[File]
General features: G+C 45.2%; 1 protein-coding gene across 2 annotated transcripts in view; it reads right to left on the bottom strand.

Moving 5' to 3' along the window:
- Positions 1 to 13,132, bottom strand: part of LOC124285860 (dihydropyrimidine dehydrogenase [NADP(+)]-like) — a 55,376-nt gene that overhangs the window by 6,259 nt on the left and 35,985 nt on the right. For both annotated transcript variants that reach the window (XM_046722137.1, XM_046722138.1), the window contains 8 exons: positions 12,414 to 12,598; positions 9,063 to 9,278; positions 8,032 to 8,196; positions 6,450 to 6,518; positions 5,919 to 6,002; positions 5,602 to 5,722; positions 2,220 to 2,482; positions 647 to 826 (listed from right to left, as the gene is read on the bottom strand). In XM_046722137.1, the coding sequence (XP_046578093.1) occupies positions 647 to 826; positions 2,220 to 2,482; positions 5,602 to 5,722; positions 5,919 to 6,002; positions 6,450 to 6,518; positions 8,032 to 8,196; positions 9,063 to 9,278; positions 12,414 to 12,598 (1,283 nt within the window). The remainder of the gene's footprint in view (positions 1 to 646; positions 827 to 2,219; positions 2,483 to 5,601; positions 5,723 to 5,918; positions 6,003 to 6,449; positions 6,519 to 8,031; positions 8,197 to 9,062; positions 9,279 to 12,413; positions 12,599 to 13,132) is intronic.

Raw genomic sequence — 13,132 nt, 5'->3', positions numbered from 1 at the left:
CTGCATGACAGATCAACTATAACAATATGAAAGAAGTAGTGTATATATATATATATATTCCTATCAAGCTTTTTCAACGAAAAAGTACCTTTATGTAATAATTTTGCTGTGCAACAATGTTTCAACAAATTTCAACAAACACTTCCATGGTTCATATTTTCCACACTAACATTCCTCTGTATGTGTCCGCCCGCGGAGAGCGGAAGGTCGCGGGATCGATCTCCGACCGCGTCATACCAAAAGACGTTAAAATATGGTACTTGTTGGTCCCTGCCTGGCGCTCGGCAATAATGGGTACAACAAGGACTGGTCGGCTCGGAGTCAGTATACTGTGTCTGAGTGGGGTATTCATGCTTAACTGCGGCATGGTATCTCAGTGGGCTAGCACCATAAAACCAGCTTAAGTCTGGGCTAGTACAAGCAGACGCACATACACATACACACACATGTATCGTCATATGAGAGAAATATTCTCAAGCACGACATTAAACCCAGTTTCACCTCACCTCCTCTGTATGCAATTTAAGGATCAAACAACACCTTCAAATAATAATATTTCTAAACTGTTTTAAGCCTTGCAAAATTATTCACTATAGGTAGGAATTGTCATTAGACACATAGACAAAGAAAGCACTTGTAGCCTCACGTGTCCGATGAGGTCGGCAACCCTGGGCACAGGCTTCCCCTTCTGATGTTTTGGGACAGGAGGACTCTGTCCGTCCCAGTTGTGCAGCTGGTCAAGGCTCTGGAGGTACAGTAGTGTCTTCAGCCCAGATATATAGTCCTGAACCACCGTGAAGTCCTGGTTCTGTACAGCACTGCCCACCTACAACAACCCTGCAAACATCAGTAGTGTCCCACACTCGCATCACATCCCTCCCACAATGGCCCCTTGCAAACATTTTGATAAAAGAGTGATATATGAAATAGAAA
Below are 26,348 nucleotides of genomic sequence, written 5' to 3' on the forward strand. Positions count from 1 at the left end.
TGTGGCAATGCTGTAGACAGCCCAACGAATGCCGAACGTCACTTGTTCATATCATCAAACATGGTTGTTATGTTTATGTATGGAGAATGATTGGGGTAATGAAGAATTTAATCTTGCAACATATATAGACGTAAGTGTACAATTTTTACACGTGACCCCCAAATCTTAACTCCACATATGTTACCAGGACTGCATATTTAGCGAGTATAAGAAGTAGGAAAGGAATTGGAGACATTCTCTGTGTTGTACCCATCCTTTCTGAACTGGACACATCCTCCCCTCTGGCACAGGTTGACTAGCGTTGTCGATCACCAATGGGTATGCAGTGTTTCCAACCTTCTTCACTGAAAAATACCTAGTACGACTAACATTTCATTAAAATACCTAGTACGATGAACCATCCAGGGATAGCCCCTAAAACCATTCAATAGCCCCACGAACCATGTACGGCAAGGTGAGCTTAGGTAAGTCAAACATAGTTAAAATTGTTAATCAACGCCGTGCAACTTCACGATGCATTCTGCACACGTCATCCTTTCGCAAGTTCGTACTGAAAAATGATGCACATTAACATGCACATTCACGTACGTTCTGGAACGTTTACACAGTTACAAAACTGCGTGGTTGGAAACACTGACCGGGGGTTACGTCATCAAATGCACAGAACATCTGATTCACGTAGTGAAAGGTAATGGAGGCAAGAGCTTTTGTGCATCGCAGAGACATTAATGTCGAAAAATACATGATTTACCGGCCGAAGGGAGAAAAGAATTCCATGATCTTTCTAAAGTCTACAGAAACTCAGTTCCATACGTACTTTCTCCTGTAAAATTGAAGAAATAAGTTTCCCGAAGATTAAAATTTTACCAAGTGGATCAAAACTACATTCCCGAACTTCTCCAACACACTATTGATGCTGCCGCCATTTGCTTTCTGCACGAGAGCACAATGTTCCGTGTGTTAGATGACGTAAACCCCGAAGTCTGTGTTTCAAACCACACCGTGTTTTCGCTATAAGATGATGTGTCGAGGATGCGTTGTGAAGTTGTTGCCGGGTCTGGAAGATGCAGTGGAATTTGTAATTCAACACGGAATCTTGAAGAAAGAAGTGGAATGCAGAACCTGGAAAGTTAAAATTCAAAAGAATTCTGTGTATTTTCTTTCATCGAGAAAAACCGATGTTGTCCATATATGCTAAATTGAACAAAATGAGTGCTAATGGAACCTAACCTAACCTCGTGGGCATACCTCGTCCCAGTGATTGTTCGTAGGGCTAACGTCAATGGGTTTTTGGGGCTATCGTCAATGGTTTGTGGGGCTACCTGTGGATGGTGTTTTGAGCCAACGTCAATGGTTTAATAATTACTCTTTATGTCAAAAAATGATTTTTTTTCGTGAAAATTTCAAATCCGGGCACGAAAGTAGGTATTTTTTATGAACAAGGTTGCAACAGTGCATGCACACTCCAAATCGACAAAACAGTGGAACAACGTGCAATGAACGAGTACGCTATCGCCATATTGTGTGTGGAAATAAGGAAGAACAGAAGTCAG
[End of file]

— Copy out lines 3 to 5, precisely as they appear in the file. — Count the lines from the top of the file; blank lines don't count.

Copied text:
- Positions 1 to 13,132, bottom strand: part of LOC124285860 (dihydropyrimidine dehydrogenase [NADP(+)]-like) — a 55,376-nt gene that overhangs the window by 6,259 nt on the left and 35,985 nt on the right. For both annotated transcript variants that reach the window (XM_046722137.1, XM_046722138.1), the window contains 8 exons: positions 12,414 to 12,598; positions 9,063 to 9,278; positions 8,032 to 8,196; positions 6,450 to 6,518; positions 5,919 to 6,002; positions 5,602 to 5,722; positions 2,220 to 2,482; positions 647 to 826 (listed from right to left, as the gene is read on the bottom strand). In XM_046722137.1, the coding sequence (XP_046578093.1) occupies positions 647 to 826; positions 2,220 to 2,482; positions 5,602 to 5,722; positions 5,919 to 6,002; positions 6,450 to 6,518; positions 8,032 to 8,196; positions 9,063 to 9,278; positions 12,414 to 12,598 (1,283 nt within the window). The remainder of the gene's footprint in view (positions 1 to 646; positions 827 to 2,219; positions 2,483 to 5,601; positions 5,723 to 5,918; positions 6,003 to 6,449; positions 6,519 to 8,031; positions 8,197 to 9,062; positions 9,279 to 12,413; positions 12,599 to 13,132) is intronic.

Raw genomic sequence — 13,132 nt, 5'->3', positions numbered from 1 at the left:
CTGCATGACAGATCAACTATAACAATATGAAAGAAGTAGTGTATATATATATATATATTCCTATCAAGCTTTTTCAACGAAAAAGTACCTTTATGTAATAATTTTGCTGTGCAACAATGTTTCAACAAATTTCAACAAACACTTCCATGGTTCATATTTTCCACACTAACATTCCTCTGTATGTGTCCGCCCGCGGAGAGCGGAAGGTCGCGGGATCGATCTCCGACCGCGTCATACCAAAAGACGTTAAAATATGGTACTTGTTGGTCCCTGCCTGGCGCTCGGCAATAATGGGTACAACAAGGACTGGTCGGCTCGGAGTCAGTATACTGTGTCTGAGTGGGGTATTCATGCTTAACTGCGGCATGGTATCTCAGTGGGCTAGCACCATAAAACCAGCTTAAGTCTGGGCTAGTACAAGCAGACGCACATACACATACACACACATGTATCGTCATATGAGAGAAATATTCTCAAGCACGACATTAAACCCAGTTTCACCTCACCTCCTCTGTATGCAATTTAAGGATCAAACAACACCTTCAAATAATAATATTTCTAAACTGTTTTAAGCCTTGCAAAATTATTCACTATAGGTAGGAATTGTCATTAGACACATAGACAAAGAAAGCACTTGTAGCCTCACGTGTCCGATGAGGTCGGCAACCCTGGGCACAGGCTTCCCCTTCTGATGTTTTGGGACAGGAGGACTCTGTCCGTCCCAGTTGTGCAGCTGGTCAAGGCTCTGGAGGTACAGTAGTGTCTTCAGCCCAGATATATAGTCCTGAACCACCGTGAAGTCCTGGTTCTGTACAGCACTGCCCACCTACAACAACCCTGCAAACATCAGTAGTGTCCCACACTCGCATCACATCCCTCCCACAATGGCCCCTTGCAAACATTTTGATAAAAGAGTGATATATGAAATAGAAA